NASA Goddard Space Flight Center

Electromagnetic Relay Manufacturer Survey

The following information was obtained by Goddard Space Flight Center (GSFC) through a Nov./Dec. 1998 telephone survey of various electromagnetic relay manufacturers in the United States. This information is provided for general guidance to assist GSFC programs in determining the likelihood that relays used in their designs may have pure tin plating.  In addition, (when available) residual relays have been analyzed using EDAX to determine the constituent materials in the plating.
 

 
 

Manufacturer

Question 1

Has pure tin plating ever been used on Military Spec. parts?

Question 2

What kind of plating is used currently?

Question 3

Is pure tin used for commercial product?

Question 4

Does the manufacturer report any field experience with tin whiskers?

GSFC EDAX Evaluation

Examination of Residual Parts at GSFC

           
Babcock

 

No pure tin for last 10 years ~4% Lead (Pb) added to Tin (Sn) No. None known.  No samples evaluated.
Communications Instruments, Inc. 
(CII)

 

No pure tin for last 15 to 20 years ~5% Lead (Pb) added to Tin (Sn) No. Same process for Military and commercial. None known for at least 15 years. No samples evaluated.
Deutsch So far unable to locate information So far unable to locate information So far unable to locate information So far unable to locate information No samples evaluated.
Electronic Specialty Corp.
(ESC)

 

No pure tin since the 1980ís when pure tin was prohibited ~5% Lead (Pb) added to Tin (Sn) Yes. External only. None reported, but the manufacturer is aware of tin whisker phenomenon. No samples evaluated.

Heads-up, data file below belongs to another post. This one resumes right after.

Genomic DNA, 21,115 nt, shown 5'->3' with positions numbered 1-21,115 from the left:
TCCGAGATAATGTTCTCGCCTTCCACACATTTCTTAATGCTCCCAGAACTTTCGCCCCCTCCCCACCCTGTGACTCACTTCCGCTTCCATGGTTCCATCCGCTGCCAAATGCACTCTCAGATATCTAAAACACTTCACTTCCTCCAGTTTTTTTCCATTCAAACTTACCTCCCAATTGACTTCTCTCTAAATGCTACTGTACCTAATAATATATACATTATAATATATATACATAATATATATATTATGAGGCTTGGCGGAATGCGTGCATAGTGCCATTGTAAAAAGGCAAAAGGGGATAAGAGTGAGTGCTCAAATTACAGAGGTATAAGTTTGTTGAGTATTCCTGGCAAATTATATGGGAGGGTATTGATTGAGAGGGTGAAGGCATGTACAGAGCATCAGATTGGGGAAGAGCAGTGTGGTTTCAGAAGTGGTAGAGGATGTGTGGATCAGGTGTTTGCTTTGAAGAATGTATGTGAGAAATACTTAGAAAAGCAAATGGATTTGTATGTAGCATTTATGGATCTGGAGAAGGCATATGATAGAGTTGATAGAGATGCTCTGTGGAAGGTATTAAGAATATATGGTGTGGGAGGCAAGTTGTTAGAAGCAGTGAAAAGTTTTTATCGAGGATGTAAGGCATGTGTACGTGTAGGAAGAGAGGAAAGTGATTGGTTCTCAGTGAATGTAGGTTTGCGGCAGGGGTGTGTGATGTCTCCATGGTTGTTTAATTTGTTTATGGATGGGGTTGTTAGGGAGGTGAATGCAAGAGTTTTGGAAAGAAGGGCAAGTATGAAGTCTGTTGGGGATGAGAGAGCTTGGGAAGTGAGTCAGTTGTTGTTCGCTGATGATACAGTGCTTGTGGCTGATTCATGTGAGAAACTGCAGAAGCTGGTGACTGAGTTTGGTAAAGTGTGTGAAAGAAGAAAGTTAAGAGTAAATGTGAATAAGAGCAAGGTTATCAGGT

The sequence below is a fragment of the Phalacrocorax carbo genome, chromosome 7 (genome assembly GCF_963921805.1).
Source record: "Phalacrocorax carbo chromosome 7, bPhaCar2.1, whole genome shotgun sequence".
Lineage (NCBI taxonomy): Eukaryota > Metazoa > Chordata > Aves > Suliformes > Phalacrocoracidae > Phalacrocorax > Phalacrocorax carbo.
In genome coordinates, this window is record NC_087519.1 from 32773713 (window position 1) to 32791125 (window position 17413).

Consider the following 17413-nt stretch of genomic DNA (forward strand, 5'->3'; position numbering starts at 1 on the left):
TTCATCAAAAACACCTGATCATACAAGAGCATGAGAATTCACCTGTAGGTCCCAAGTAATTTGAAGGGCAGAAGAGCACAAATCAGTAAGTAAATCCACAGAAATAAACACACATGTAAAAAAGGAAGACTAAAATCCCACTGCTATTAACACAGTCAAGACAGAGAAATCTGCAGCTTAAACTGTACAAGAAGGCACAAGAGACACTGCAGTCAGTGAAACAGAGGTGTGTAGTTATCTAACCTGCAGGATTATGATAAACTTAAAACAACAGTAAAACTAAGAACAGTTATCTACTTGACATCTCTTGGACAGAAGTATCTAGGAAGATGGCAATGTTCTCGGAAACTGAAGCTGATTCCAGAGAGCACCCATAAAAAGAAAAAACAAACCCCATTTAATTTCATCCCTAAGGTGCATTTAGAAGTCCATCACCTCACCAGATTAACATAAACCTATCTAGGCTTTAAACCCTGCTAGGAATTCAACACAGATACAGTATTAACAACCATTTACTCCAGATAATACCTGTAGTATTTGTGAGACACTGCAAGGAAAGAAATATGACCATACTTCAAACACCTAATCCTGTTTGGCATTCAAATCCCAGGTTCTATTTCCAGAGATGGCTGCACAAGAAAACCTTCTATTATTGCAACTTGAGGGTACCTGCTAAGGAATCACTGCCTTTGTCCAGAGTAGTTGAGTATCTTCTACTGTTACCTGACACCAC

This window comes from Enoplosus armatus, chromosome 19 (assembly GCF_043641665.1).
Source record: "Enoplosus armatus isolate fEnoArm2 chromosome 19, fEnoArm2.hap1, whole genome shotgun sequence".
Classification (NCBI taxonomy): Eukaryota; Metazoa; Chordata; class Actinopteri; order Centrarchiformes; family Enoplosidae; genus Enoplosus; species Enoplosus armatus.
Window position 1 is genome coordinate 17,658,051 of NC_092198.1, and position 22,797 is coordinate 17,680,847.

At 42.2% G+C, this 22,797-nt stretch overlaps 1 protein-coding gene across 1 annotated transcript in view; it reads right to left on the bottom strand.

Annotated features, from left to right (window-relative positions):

Genicom
(acquired by CII in Dec. 1997)

 

No pure tin for last 15 to 20 years Eutectic Tin/Lead (Sn/Pb) No. Same process for Military and Commercial No problems since POC joined company. 2 part lots tested. Tin Alloys were used on both:
Hartman Yes.  Pure tin was used internally only Typical plating materials are Nickel (Ni) and Silver (Ag)  Yes. Same process for Military and Commercial.  Tin plating per MIL-T-10727  No.  1 part lot tested. Tin alloy used.
Hi-G Corp. No pure tin for last 25 to 30 years 60/40 Tin/Lead (Sn/Pb) No. No tin whisker problems, but point of contact is aware of phenomenon. No samples evaluated
Leach Corp.

 

Pure tin was used until 11/97 3% to 10% Lead (Pb) added to Tin (Sn) No. Yes. 15 part lots evaluated. 8 with LDCs ranging from 7920 to 9332 use pure tin including some S311 parts. The other 7 lots use Nickel, Nickel/Tin or Tin-Lead (LDCs from 9421 to 9832). Note: Leach has informed GSFC that pure tin was commonly used on product manufactured until 11/97.
Magnecraft/
Struthers-Dunn
(MSD)

 

Magnecraft purchased Struthers Dunn in 1995. Prior to the merger, Struthers Dunn product used pure tin plating on MIL-R-6106 relays. The combined company (MSD) does not use pure tin. Current MSD product uses ~7% Lead (Pb) added to Tin (Sn). Some Zinc (Zn) and Nickel (Ni) plated product is also offered. No. Most product is Tin/Lead plated. Yes. When Struthers Dunn was a separate company from MSD, they observed some rare occurrences of tin whiskers. 1 Struthers Dunn part lot M6106/50-006 with LDC 9309 has pure tin.

This part pre-dates Magnecraft buyout of Struthers Dunn and is strictly a Struthers Dunn product.

Potter & Brumfield (Siemens) No more military products being built.  Some products use 80/20 or 78/22 Tin/Lead Yes, pure tin is still used on some terminal sockets. Yes, about 20 years ago, some relay types were scrapped due to tin whiskers.  And of course, GIDEP Problem Advisory F3-P-97-01 was issued in 1996 covering whisker problems with P & B relays. No samples evaluated.
Teledyne

 

Teledyne has never used pure tin N/A No. No. No samples evaluated.

 
Responsible NASA Officials:

   Michael Sampson/NASA GSFC Code 306
   Dr. Henning Leidecker/NASA GSFC Code 562
Additional Researchers: 

   Jong Kadesch/Orbital Sciences Corp.
   Jay Brusse/QSS Group, Inc.

Last Updated:

April 20, 2005

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